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What U.S. Culture?

A national salad.

United States culture.

In my past, I’ve heard several people say it’s an oxymoron. Not just those from elsewhere. In the U.S., too. In fact, I think I might have said it myself more than once.

The Center for Advanced Research on Language Acquisition says culture is a group identity developed by social patterns unique to the group. Shared patterns of behaviors and interactions, cognitive constructs, and understanding that are learned by socialization. Anthropologist Cristina de Rossi put it another way: “Culture encompasses religion, food, what we wear, how we wear it, our language, marriage, music, what we believe is right or wrong, how we sit at the table, how we greet visitors, how we behave with loved ones, and a million other things.”

As I wrote this, groupthink came to mind. But, hey, I’m nekulturny, so what do I know?

The U.S. is a salad.

Defined this way, the U.S. has no single culture. It’s mishmash of cultures. The myriad traditions brought to this country by the many from elsewhere who settled here. A great big salad, its ingredients jumbled together, but each retaining its distinct identity.

The U.S. does have a dominant culture. The culture of the earliest European settlers, who put their stamp on everything that was to come. But it isn’t what it originally was because of immigration. To some extent, the flavors in our salad have bled into one another. Tex-Mex. Chop suey, a Stater creation using Chinese cooking techniques.

If there’s anything uniquely Stater, it’s got to be fast food. McDonald’s. KFC. And big. Supersized everything. Can’t forget Disney, of course. Good ol’ Walt.

But there’s something else about U.S. culture (such as it is) that I don’t see in other countries.

Loss.

What makes the Ghanaian people Ghanaian? The English people English? The Turkish people Turkish? Well, you’ve already read what the Center and de Rossi have to say about it. Yet I think there’s something they left out, something that encompasses all the above. A shared history. It’s that shared history that gives rise to everything they describe as culture. Without that, it’s easy for a culture to lose bits and pieces of itself as the years roll on.

Here’s an example. In an article I read recently, the author pointed to a list they’d come across of the 20 or so all-time best old rom com movies. Except for one, they date from the 1980s. The exception is Harold and Maude, from 1971.

I found that startling. You mean to tell me the best rom com movies stretch back only 50 years, and that’s pushing it real hard?

What about It Happened One Night, starring Claudette Colbert and Clark Gable in 1934? Charlie Chaplin and Paulette Goddard in The Little Tramp series during the 1920s? Shirley MacLaine and Jack Lemmon in Irma la Douce in 1963? Jane Fonda and Robert Redford in Barefoot in the Park in 1967?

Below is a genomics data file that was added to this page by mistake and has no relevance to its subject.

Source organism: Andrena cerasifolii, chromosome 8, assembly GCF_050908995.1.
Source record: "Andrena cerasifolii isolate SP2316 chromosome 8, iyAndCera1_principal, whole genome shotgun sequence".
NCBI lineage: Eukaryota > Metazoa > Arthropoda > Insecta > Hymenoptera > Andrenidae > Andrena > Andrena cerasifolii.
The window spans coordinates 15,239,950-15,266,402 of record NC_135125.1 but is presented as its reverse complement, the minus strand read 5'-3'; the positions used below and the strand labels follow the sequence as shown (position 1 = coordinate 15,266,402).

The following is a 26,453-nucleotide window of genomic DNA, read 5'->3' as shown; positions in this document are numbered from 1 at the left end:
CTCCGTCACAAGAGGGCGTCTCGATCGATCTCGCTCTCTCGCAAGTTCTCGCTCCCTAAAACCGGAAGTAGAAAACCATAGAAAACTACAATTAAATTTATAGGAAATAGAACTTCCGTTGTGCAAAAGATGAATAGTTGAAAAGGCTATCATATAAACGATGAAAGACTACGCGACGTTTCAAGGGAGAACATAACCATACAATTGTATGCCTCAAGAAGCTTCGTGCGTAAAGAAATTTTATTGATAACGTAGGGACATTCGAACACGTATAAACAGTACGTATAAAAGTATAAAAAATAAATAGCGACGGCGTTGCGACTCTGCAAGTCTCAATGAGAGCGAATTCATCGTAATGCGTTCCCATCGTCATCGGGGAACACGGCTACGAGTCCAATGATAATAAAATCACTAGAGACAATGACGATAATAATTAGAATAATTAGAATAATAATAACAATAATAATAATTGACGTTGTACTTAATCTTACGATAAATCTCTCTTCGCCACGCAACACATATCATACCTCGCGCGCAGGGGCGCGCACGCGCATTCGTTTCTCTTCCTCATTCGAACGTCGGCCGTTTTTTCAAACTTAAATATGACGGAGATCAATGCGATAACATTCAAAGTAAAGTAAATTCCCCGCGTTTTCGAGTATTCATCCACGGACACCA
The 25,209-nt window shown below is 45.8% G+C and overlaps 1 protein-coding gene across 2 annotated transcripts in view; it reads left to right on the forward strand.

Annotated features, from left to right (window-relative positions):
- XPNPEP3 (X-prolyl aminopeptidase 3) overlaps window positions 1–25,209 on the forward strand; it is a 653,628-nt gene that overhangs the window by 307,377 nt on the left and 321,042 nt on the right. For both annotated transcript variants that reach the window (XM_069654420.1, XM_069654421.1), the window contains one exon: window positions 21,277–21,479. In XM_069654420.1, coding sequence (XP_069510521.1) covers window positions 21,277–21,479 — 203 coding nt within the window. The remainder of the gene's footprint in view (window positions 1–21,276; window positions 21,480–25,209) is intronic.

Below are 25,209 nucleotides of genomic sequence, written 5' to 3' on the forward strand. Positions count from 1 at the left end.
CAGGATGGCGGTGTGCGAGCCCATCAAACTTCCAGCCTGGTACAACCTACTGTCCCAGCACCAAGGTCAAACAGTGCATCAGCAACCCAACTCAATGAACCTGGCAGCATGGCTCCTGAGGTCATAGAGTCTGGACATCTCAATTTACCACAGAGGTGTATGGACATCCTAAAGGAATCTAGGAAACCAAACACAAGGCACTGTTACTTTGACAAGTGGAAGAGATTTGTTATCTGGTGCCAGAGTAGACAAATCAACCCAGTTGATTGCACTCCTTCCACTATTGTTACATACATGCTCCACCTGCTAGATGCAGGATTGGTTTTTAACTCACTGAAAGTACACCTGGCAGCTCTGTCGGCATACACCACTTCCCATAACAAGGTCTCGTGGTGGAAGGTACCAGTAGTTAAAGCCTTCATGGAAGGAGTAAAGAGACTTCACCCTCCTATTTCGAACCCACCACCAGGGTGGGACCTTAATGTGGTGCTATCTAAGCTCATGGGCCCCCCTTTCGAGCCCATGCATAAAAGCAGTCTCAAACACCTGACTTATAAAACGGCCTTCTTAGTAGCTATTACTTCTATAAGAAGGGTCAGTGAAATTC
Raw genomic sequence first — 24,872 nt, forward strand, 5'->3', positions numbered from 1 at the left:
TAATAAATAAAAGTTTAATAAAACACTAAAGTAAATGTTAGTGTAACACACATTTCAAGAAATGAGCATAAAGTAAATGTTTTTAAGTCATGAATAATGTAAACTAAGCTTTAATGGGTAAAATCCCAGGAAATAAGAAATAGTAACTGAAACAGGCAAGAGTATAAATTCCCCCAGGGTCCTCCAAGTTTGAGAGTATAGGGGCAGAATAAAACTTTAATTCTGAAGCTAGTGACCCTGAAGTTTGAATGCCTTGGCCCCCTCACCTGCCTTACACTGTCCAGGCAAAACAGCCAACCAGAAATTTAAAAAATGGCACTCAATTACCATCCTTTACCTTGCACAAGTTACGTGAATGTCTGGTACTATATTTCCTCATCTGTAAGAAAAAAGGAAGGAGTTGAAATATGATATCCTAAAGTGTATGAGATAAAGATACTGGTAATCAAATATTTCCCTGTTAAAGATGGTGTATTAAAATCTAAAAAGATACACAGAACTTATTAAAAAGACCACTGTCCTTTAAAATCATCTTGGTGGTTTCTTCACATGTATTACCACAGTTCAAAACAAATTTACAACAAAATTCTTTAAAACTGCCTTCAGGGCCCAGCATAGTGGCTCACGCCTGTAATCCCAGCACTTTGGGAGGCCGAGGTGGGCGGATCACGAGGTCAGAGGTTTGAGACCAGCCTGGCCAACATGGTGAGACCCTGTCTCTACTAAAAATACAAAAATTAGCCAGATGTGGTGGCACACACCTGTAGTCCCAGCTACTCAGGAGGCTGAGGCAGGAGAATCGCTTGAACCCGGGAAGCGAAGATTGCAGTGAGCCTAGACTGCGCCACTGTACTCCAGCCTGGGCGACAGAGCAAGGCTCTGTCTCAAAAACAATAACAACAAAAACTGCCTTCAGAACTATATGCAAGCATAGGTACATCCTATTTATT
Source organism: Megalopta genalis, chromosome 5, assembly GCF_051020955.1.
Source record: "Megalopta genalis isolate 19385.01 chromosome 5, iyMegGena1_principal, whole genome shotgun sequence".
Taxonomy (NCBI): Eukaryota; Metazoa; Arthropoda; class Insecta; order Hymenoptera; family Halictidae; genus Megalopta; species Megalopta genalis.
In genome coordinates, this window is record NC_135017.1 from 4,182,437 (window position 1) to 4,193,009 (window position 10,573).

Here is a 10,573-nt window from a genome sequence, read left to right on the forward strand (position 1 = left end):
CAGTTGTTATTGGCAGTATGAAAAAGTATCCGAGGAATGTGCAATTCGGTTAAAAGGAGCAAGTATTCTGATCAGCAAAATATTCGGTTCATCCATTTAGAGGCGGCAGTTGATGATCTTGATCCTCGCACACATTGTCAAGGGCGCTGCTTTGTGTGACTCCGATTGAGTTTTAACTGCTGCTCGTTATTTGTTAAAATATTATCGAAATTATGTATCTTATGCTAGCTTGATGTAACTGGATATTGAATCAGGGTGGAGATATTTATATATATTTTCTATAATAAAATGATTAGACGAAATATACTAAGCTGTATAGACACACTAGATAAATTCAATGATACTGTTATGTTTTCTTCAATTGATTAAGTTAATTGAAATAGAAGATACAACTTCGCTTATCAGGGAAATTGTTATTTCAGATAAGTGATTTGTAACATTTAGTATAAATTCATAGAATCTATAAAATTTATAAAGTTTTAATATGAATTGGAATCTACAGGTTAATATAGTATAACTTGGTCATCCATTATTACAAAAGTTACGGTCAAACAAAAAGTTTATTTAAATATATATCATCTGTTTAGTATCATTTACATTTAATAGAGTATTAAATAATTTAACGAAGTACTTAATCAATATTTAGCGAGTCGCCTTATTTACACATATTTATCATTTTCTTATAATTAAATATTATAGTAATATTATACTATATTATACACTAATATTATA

Ours is a throwaway culture.

Wow. Talk about feeling antediluvian.

In that sense, U.S. culture is most accurately described as “throwaway.” As generations pass, what came before must make way for what is now, and the past is dead because it has nothing to contribute. The history of film in the U.S. stretches back 100+ years. And the best rom coms of all time (save one) date from only 40 years ago? These great films from the past have nothing to contribute? Whoever put this list together apparently thinks film culture began in the 80s. But it didn’t, and it’s rich and vibrant even if its societal viewpoints leave a lot to be desired.

I’m not saying everything about a culture should be preserved. Some things that have been thrown into the garbage need to stay in the garbage. But one can gain much wisdom from learning what came before because what came before can shed light on, or even provide an answer to, the questions that have arisen today.

History and culture. Two sides of the coin.

Maybe U.S. culture is so flighty because the U.S. doesn’t have a collective history, a collective memory, the history and memories that weld a people together. Think of the countries whose histories go back a thousand years or more. China. Chinese history, the history of this one group of people goes back what, 5,000 years? If that’s not enough history to cement a culture, I don’t know what is. The U.S. has been around for 246 years in 2022. Add to that youthfulness the immigration of peoples from worldwide, and we have what we see today. 

So, if history gives rise to culture and culture is a reflection of history, to have a distinct culture, the history must be a shared one. Which the U.S. doesn’t have. Never did have. 

Which leads me to a question.

Assuming the U.S. as a geopolitical construct still exists a thousand or more years from now (a big assumption), will it then have a single culture reflecting a shared history?

An interesting thought. But then, that’s what spec fic is all about, isn’t it? 

 

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